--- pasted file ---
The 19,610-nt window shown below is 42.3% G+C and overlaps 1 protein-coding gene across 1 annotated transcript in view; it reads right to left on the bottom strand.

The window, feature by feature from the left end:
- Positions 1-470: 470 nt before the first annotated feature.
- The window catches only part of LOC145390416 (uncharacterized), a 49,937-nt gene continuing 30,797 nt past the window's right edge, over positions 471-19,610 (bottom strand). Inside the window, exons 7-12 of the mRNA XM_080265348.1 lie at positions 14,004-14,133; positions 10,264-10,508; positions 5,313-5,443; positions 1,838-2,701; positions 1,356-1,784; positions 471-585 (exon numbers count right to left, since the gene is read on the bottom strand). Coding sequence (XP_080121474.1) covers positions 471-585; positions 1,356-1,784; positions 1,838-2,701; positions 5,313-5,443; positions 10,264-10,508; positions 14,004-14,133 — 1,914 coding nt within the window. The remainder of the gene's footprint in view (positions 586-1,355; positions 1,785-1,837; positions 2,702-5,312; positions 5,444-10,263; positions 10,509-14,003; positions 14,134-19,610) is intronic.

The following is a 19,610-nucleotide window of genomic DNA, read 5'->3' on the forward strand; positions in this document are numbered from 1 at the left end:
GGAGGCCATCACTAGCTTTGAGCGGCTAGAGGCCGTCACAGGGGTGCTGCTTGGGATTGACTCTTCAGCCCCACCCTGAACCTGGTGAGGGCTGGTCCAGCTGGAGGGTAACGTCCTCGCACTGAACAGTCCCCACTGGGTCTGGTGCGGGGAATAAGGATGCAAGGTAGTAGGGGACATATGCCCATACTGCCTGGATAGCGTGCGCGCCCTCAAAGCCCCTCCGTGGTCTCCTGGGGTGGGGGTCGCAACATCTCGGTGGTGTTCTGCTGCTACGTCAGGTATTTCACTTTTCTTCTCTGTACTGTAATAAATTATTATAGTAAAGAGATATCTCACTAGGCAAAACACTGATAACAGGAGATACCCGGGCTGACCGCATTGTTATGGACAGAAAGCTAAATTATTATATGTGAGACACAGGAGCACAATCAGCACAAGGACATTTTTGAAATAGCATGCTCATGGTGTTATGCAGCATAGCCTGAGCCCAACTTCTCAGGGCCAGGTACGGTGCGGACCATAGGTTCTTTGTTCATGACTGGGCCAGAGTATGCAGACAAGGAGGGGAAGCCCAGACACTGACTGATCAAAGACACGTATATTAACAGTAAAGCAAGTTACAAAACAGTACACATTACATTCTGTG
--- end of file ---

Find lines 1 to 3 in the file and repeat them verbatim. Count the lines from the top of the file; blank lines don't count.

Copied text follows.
The 19,610-nt window shown below is 42.3% G+C and overlaps 1 protein-coding gene across 1 annotated transcript in view; it reads right to left on the bottom strand.

The window, feature by feature from the left end:
- Positions 1-470: 470 nt before the first annotated feature.